But there is a much more serious issue. Until recently, prosecutions for very stale offences – say those committed over 20 years ago – were largely limited to child abuse, with the odd previously unsolved murder thrown in. This was just defensible on the basis that crime was crime whenever committed and that criminals should be brought to justice provided only that there could be a fair trial (though even then prosecution was curiously selective: we never heard of prosecution for, say, a major theft committed thirty years ago).
Cases like Hillsborough, in contrast, show a dangerous tendency to mission creep. We’re not talking here about a high-minded desire to punish wrongdoing without discrimination. However strong the evidence, if you try to interest the police in 2018 in an ordinary case of negligence, health and safety breaches and record-keeping failures committed in the 1980s you’ll get a pretty short answer.
We’re not talking here about a high-minded desire to punish wrongdoing without discrimination.
Hillsborough is prosecution as naked political payback, aimed at buying off a pressure group complaining of a perceived political wrong, making a historical point, and marking symbolically the reversal of the original Hillsborough coroner’s verdict last year.
Mr Duckenfield, Mr Mackrell and the other defendants just happen to be the unlucky men caught in the cross hairs. If anyone in their position has to go through life fearing a hand on the shoulder over allegations of negligence or incorrect record keeping long after they have retired, something is seriously wrong.
Nor, unfortunately, is this an isolated development. So far two military personnel face trial for events stuck deep in the history of the Troubles in Northern Ireland. In one, a retired soldier faces manslaughter charges arising out of a checkpoint shooting in 1988, having already been convicted at the time on a lesser charge and having manslaughter charges dropped.
Colonel Richard Kemp, a former commander of British troops in Afghanistan, said: ‘This British soldier was dealt with through properly constituted British legal process in 1990. Charging him again now is a vendetta against our troops facilitated by the British government.’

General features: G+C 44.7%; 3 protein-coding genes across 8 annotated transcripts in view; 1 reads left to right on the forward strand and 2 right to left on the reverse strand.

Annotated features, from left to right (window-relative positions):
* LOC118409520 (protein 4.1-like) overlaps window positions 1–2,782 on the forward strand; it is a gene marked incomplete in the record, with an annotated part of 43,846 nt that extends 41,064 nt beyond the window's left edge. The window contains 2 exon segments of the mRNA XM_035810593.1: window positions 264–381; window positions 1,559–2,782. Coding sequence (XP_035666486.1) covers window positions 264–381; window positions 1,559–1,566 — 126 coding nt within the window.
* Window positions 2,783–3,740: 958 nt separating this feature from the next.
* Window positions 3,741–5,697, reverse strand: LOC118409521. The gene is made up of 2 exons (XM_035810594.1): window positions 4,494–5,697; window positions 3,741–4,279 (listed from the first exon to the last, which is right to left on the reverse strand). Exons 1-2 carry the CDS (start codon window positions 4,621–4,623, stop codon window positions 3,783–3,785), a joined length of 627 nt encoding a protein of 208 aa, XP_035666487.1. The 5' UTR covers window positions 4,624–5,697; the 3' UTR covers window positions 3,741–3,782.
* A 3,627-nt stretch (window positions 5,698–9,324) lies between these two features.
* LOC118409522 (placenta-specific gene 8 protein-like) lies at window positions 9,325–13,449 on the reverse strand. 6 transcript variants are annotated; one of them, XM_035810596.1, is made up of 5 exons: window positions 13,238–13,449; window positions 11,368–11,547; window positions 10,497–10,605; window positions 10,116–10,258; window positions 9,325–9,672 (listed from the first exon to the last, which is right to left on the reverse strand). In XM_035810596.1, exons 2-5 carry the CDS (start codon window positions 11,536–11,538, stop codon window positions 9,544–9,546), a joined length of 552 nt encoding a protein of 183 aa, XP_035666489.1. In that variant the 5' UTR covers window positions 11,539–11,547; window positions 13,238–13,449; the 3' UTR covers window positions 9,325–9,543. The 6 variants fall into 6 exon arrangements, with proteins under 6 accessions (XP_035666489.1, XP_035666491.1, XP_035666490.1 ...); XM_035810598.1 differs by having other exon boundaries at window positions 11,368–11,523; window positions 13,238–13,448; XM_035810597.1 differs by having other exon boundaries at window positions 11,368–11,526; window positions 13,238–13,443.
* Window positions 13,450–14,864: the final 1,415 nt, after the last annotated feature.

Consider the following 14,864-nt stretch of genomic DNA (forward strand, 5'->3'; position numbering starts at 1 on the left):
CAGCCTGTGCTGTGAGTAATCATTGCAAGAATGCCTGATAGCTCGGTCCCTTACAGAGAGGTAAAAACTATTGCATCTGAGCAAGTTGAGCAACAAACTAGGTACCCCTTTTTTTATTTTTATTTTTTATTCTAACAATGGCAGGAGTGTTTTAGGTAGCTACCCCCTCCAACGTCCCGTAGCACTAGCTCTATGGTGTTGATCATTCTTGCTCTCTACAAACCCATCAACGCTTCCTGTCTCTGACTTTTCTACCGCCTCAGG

The rights and wrongs of history are not best debated
In the other case, an ailing retired Life Guard who is now 77 and is in ill-health is charged with a shooting as far back as 1974, nearly 45 years ago. Both prosecutions aim, one suspects, not so much at ensuring the guilty are punished as at satisfying the sensibilities of Sinn Fein and other pressure groups, and at restarting the stalled negotiations over legacy issues in the province.
This is not to deny that governments ought to aim at truth and reconciliation concerning events many years ago, nor yet that victims demand ‘closure’. But the criminal courts are not the place to do it. The rights and wrongs of history are not best debated in courtrooms. And in so far as victims, whether in Liverpool or Ireland, want closure, we should assume they are mature enough to accept something short of the incarceration of septuagenarians as what can only be described as a vindictive exercise in retribution.
(Andrew Tettenborn is a professor of commercial law at a well-known UK university, who also teaches in Europe and elsewhere. In the 2001 General Election he stood as UKIP’s candidate in Bath).